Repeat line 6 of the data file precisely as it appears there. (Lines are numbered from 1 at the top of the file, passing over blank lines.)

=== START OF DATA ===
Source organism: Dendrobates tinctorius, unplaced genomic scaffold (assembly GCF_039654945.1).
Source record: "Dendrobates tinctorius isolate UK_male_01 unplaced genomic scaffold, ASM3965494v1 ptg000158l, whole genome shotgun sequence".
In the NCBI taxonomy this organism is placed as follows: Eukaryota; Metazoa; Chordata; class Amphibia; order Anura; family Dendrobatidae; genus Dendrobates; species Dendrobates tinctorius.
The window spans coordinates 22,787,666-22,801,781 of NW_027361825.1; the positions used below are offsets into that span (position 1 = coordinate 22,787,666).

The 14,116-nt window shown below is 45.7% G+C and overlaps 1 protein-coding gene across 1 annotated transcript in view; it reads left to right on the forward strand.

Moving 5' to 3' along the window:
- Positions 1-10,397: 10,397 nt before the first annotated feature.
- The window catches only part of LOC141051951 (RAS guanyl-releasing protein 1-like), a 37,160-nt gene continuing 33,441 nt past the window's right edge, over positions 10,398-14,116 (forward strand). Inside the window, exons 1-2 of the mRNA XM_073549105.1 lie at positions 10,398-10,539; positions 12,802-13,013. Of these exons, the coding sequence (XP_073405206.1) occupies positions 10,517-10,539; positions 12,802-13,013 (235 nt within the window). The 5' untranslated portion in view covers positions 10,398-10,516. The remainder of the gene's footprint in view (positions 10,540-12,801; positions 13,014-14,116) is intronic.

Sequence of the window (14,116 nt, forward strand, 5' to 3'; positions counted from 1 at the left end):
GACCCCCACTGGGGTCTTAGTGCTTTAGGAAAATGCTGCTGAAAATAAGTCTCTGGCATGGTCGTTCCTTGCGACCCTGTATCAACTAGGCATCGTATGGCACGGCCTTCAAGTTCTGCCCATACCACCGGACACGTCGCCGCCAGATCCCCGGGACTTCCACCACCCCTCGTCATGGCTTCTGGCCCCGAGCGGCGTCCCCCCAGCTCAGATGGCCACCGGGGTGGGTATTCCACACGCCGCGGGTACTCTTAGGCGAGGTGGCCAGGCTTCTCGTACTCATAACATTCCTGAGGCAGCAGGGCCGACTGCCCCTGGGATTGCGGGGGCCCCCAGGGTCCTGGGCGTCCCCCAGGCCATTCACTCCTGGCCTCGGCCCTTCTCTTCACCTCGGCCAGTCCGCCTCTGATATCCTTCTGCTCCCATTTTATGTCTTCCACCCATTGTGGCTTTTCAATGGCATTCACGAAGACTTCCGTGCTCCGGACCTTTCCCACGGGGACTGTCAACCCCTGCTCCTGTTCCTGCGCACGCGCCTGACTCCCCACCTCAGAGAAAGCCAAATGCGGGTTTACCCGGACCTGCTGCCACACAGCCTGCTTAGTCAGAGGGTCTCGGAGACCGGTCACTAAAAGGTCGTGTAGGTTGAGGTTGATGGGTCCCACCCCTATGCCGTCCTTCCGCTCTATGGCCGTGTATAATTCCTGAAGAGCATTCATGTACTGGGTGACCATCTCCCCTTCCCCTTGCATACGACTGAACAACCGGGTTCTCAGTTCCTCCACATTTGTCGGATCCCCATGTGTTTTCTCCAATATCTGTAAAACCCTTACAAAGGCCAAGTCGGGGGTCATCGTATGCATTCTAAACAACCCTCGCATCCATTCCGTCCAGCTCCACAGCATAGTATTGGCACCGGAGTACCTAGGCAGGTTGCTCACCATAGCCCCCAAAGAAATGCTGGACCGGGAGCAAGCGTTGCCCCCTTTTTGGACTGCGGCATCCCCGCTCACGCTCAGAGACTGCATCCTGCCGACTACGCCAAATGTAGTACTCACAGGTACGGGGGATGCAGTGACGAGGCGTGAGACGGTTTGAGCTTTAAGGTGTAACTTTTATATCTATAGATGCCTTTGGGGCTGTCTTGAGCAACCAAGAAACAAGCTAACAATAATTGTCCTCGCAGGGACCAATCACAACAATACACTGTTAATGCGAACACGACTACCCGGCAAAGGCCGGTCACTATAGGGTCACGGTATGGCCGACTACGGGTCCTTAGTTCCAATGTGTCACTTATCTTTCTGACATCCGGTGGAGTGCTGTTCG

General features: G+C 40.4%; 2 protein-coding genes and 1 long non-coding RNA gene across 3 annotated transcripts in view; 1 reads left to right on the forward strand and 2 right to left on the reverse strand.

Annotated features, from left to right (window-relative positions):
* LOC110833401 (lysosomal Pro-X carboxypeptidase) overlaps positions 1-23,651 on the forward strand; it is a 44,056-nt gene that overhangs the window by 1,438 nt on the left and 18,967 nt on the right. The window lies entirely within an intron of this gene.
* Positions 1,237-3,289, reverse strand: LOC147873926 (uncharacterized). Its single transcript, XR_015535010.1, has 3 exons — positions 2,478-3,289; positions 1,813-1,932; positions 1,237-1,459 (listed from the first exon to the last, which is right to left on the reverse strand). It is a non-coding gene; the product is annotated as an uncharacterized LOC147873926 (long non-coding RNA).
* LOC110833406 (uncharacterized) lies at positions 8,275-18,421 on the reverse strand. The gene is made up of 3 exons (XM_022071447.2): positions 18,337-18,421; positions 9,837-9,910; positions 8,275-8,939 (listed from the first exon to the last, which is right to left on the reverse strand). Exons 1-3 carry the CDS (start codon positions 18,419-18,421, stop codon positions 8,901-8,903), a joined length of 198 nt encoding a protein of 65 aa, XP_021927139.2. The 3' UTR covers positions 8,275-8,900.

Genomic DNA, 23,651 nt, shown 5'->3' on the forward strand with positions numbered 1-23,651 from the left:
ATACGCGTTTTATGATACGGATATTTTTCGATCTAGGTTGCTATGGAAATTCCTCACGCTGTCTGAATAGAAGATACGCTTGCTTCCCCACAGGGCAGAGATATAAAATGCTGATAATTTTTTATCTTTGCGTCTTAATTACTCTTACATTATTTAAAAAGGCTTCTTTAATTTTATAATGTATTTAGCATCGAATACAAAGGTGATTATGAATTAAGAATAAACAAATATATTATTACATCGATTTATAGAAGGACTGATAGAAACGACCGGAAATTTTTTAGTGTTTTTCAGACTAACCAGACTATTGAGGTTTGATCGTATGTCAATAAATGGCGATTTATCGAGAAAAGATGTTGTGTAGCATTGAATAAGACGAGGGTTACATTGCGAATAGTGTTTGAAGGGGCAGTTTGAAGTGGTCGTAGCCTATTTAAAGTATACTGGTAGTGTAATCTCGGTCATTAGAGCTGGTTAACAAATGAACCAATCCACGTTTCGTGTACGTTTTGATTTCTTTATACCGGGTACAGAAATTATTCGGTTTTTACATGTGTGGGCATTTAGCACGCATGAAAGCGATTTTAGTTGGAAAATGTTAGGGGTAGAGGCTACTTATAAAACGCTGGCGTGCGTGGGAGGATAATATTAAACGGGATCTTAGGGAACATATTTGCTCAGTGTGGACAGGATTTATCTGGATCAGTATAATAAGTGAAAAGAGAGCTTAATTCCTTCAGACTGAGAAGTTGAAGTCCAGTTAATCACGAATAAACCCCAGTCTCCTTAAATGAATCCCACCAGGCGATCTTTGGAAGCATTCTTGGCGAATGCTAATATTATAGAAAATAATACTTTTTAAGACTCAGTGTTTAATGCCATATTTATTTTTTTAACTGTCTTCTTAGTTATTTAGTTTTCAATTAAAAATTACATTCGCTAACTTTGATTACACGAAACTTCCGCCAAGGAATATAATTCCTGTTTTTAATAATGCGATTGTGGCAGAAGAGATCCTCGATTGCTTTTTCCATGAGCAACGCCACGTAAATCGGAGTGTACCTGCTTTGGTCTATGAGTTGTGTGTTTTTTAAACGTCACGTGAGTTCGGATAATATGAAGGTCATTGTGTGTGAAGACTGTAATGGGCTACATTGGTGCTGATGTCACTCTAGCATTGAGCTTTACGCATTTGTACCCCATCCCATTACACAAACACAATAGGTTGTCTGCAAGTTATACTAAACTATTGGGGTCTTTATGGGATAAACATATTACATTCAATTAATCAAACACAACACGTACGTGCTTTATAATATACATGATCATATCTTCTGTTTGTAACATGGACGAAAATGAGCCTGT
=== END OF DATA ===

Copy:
Moving 5' to 3' along the window: